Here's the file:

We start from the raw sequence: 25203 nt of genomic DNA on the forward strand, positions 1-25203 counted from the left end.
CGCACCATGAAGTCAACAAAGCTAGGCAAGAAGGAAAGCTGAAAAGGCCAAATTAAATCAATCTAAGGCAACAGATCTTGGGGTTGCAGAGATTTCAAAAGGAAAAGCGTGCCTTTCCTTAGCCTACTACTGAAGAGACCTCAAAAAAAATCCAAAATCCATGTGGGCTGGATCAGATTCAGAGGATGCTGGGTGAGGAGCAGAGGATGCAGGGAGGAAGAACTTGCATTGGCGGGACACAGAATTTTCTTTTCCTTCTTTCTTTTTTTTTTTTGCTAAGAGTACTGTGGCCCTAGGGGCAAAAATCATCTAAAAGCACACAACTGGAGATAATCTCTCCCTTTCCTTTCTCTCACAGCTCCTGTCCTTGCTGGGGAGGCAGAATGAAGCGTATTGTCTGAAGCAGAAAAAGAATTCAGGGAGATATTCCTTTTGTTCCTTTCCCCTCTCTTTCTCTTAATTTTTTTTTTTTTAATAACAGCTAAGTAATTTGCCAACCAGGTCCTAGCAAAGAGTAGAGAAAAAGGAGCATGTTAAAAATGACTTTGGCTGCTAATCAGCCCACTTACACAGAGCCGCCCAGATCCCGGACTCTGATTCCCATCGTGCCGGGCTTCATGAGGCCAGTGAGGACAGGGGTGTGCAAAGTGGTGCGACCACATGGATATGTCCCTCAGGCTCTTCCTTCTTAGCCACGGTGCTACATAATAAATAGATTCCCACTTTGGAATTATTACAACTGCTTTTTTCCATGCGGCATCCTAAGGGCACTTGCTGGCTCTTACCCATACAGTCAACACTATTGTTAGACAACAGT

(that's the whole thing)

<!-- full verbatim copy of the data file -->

We start from the raw sequence: 25203 nt of genomic DNA on the forward strand, positions 1-25203 counted from the left end.
CGCACCATGAAGTCAACAAAGCTAGGCAAGAAGGAAAGCTGAAAAGGCCAAATTAAATCAATCTAAGGCAACAGATCTTGGGGTTGCAGAGATTTCAAAAGGAAAAGCGTGCCTTTCCTTAGCCTACTACTGAAGAGACCTCAAAAAAAATCCAAAATCCATGTGGGCTGGATCAGATTCAGAGGATGCTGGGTGAGGAGCAGAGGATGCAGGGAGGAAGAACTTGCATTGGCGGGACACAGAATTTTCTTTTCCTTCTTTCTTTTTTTTTTTTGCTAAGAGTACTGTGGCCCTAGGGGCAAAAATCATCTAAAAGCACACAACTGGAGATAATCTCTCCCTTTCCTTTCTCTCACAGCTCCTGTCCTTGCTGGGGAGGCAGAATGAAGCGTATTGTCTGAAGCAGAAAAAGAATTCAGGGAGATATTCCTTTTGTTCCTTTCCCCTCTCTTTCTCTTAATTTTTTTTTTTTTAATAACAGCTAAGTAATTTGCCAACCAGGTCCTAGCAAAGAGTAGAGAAAAAGGAGCATGTTAAAAATGACTTTGGCTGCTAATCAGCCCACTTACACAGAGCCGCCCAGATCCCGGACTCTGATTCCCATCGTGCCGGGCTTCATGAGGCCAGTGAGGACAGGGGTGTGCAAAGTGGTGCGACCACATGGATATGTCCCTCAGGCTCTTCCTTCTTAGCCACGGTGCTACATAATAAATAGATTCCCACTTTGGAATTATTACAACTGCTTTTTTCCATGCGGCATCCTAAGGGCACTTGCTGGCTCTTACCCATACAGTCAACACTATTGTTAGACAACAGT